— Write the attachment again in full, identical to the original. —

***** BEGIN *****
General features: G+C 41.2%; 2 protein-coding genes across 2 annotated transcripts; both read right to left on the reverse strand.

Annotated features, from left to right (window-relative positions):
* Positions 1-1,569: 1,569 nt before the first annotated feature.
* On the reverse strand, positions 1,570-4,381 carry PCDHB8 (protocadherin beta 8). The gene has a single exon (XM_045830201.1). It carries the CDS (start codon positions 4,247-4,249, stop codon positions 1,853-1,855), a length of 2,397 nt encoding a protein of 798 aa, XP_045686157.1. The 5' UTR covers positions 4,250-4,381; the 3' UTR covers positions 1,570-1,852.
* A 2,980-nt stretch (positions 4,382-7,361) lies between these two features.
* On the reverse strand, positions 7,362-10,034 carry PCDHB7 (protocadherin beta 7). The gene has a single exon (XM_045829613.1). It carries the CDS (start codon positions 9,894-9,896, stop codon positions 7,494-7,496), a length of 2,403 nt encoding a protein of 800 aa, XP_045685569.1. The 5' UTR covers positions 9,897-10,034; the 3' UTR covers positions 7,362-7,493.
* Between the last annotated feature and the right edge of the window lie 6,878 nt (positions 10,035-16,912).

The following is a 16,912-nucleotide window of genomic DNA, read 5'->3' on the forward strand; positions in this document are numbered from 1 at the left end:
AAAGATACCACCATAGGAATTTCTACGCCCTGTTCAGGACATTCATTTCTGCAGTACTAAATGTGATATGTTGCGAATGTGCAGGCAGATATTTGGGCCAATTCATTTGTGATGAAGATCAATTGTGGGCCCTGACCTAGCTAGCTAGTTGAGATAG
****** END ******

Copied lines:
General features: G+C 41.2%; 2 protein-coding genes across 2 annotated transcripts; both read right to left on the reverse strand.

Annotated features, from left to right (window-relative positions):
* Positions 1-1,569: 1,569 nt before the first annotated feature.
* On the reverse strand, positions 1,570-4,381 carry PCDHB8 (protocadherin beta 8). The gene has a single exon (XM_045830201.1). It carries the CDS (start codon positions 4,247-4,249, stop codon positions 1,853-1,855), a length of 2,397 nt encoding a protein of 798 aa, XP_045686157.1. The 5' UTR covers positions 4,250-4,381; the 3' UTR covers positions 1,570-1,852.
* A 2,980-nt stretch (positions 4,382-7,361) lies between these two features.
* On the reverse strand, positions 7,362-10,034 carry PCDHB7 (protocadherin beta 7). The gene has a single exon (XM_045829613.1). It carries the CDS (start codon positions 9,894-9,896, stop codon positions 7,494-7,496), a length of 2,403 nt encoding a protein of 800 aa, XP_045685569.1. The 5' UTR covers positions 9,897-10,034; the 3' UTR covers positions 7,362-7,493.
* Between the last annotated feature and the right edge of the window lie 6,878 nt (positions 10,035-16,912).

The following is a 16,912-nucleotide window of genomic DNA, read 5'->3' on the forward strand; positions in this document are numbered from 1 at the left end:
AAAGATACCACCATAGGAATTTCTACGCCCTGTTCAGGACATTCATTTCTGCAGTACTAAATGTGATATGTTGCGAATGTGCAGGCAGATATTTGGGCCAATTCATTTGTGATGAAGATCAATTGTGGGCCCTGACCTAGCTAGCTAGTTGAGATAG